New action plan to improve revalidation published
Over half of all doctors in training say they work beyond their rostered hours at least weekly, and more than a fifth claim working patterns regularly leave them short of sleep, according to the General Medical Council’s (GMC) national training surveys.
The GMC has today (Tuesday 4 July 2017) published the initial findings from its annual UK-wide surveys of more than 53,000 doctors in training and over 24,000 senior doctors who act as trainers.
"Revalidation is integral to assuring patients that we regularly confirm that a doctor remains fit to practise. Our focus now is continuing to work with other organisations, getting their feedback and input, as we act on commitments set out in this plan."
GMC Chief Executive
It details work the GMC and others will do to improve medical revalidation, making it a more positive and meaningful experience for doctors, responsible officers, patients and everyone involved.
It includes commitments, by March 2018, to:
- Provide clearer guidance for doctors and responsible officers on what is required from them for revalidation.
- Support and strengthen processes for doctors working in multiple settings, in particular across the NHS and private practice. This includes making sure appraisal covers a doctor’s whole scope of practice, that organisations are sharing relevant information, and clarifying how designated bodies are expected to support doctors.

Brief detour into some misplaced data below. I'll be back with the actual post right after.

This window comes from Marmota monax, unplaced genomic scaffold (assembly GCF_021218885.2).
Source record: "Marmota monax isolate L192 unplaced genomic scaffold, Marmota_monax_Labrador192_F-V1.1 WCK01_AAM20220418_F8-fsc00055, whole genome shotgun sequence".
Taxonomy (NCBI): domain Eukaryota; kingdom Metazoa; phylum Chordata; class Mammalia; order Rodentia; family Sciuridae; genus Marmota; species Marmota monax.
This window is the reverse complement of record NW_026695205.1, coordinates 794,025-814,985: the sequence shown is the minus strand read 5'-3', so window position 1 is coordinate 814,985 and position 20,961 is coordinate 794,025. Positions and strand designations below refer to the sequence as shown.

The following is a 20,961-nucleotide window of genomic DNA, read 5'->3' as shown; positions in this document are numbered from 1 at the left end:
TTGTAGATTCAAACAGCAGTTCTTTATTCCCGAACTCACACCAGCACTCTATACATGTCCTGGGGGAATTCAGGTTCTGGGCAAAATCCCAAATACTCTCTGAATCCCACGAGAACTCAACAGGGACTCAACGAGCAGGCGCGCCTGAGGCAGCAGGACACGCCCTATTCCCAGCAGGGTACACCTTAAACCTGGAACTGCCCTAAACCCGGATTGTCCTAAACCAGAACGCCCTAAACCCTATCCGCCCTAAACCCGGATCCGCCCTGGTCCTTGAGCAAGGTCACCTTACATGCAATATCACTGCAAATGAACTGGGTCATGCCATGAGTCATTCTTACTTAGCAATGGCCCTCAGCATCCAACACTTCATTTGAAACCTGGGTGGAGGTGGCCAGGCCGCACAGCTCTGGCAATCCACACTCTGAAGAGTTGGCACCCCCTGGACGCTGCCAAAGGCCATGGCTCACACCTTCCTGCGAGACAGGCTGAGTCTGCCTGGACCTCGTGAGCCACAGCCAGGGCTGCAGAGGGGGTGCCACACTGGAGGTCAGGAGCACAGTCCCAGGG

- Offer more specific advice on how doctors should gather representative feedback from colleagues, including how those colleagues should be selected, making sure this is as robust and helpful as possible.
- Identify how to make the patient feedback process easier and more valuable, seeking feedback from doctors and patients.
- Create a simple and accessible way to explain the purpose and benefits of revalidation to patients.
- Develop a proportionate way to monitor revalidation on an ongoing basis, to make sure it continues to meet its objectives.
In addition, medical royal colleges and faculties will update their guidance on revalidation, to clarify what are GMC requirements and what are their own recommendations for best practice.
Also, the Department of Health in England will lead a review of the Responsible Officer Regulations, with a view to establishing a connection to a designated body for some groups of doctors that don’t ordinarily have one and making sure only organisations with robust governance arrangements are able to oversee a doctor’s revalidation.
GMC Chief Executive, Charlie Massey, said:
‘A lot of work has been going on in the months since the publication of and our initial response, both by the GMC and other organisations with roles in the revalidation process. We’ve held discussions with representatives of doctors, patients and other bodies who deliver revalidation across the UK, focusing on the key actions required to make improvements, without adding additional cost or burden. This plan, and the commitments in it, is the result of that initial joint work.
‘But it’s just the beginning, and it’s vital now that we maintain the momentum. We need the continued commitment from a wide range of organisations to make revalidation a better experience for doctors, especially at a time when they are under ever-increasing pressure.
‘Revalidation is integral to assuring patients that we regularly confirm that a doctor remains fit to practise. Our focus now is continuing to work with other organisations, getting their feedback and input, as we act on commitments set out in this plan.’
The Revalidation Oversight Group – successor to the Revalidation Advisory Board – is chaired by GMC Chief Executive Charlie Massey and includes representatives of all four UK health departments, the BMA, training bodies and employer and patient representatives.